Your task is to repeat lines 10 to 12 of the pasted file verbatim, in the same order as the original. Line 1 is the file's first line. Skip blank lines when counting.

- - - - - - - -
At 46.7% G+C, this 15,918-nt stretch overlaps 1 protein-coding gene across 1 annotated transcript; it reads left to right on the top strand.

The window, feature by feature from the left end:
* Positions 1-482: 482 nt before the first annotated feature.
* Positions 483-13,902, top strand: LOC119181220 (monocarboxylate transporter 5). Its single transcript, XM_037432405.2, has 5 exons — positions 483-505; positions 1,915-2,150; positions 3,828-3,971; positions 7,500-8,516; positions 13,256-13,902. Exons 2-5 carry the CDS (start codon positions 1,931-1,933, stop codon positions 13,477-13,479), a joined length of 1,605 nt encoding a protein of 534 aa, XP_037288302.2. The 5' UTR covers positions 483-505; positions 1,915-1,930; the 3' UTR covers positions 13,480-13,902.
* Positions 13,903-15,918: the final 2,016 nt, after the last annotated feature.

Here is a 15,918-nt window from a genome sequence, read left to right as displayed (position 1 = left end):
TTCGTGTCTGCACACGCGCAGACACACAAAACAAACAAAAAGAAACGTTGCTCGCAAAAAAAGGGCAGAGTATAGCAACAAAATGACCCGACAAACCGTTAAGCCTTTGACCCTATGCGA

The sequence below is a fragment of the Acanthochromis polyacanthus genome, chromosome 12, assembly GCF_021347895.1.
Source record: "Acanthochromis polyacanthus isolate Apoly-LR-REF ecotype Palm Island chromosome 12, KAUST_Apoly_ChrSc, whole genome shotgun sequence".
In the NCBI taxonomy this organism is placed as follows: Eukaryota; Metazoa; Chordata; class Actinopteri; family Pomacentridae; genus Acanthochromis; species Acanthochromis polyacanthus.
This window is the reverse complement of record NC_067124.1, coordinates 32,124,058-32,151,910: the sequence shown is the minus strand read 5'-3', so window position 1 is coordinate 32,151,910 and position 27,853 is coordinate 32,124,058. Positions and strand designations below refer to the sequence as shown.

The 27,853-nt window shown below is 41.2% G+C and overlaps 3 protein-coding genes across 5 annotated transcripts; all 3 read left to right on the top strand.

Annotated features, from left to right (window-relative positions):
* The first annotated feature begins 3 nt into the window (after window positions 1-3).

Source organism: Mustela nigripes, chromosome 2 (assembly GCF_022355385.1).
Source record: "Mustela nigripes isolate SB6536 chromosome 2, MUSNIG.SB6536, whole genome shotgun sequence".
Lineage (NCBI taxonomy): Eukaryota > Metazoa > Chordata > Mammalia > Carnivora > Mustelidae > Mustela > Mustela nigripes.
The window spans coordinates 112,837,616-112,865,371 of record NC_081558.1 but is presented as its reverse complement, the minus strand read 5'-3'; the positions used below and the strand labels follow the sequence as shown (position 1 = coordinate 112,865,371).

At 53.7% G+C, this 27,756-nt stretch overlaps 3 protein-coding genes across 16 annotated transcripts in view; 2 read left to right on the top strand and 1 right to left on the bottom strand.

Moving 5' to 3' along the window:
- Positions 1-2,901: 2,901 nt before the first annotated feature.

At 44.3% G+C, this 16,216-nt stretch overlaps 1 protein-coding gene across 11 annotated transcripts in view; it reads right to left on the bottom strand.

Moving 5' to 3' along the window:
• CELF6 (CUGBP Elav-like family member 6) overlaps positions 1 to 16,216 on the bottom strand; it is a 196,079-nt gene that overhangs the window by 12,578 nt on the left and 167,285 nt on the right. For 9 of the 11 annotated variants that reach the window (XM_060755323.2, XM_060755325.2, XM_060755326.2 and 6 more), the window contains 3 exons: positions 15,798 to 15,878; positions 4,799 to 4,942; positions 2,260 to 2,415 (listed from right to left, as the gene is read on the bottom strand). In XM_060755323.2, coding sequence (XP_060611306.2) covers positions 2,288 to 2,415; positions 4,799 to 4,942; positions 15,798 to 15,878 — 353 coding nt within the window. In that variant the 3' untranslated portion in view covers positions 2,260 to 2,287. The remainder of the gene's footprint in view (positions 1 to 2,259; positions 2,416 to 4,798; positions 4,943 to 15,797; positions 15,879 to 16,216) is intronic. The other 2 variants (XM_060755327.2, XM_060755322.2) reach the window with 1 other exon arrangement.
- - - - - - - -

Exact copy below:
In the NCBI taxonomy this organism is placed as follows: Eukaryota; Metazoa; Chordata; class Actinopteri; family Pomacentridae; genus Acanthochromis; species Acanthochromis polyacanthus.
This window is the reverse complement of record NC_067124.1, coordinates 32,124,058-32,151,910: the sequence shown is the minus strand read 5'-3', so window position 1 is coordinate 32,151,910 and position 27,853 is coordinate 32,124,058. Positions and strand designations below refer to the sequence as shown.

The 27,853-nt window shown below is 41.2% G+C and overlaps 3 protein-coding genes across 5 annotated transcripts; all 3 read left to right on the top strand.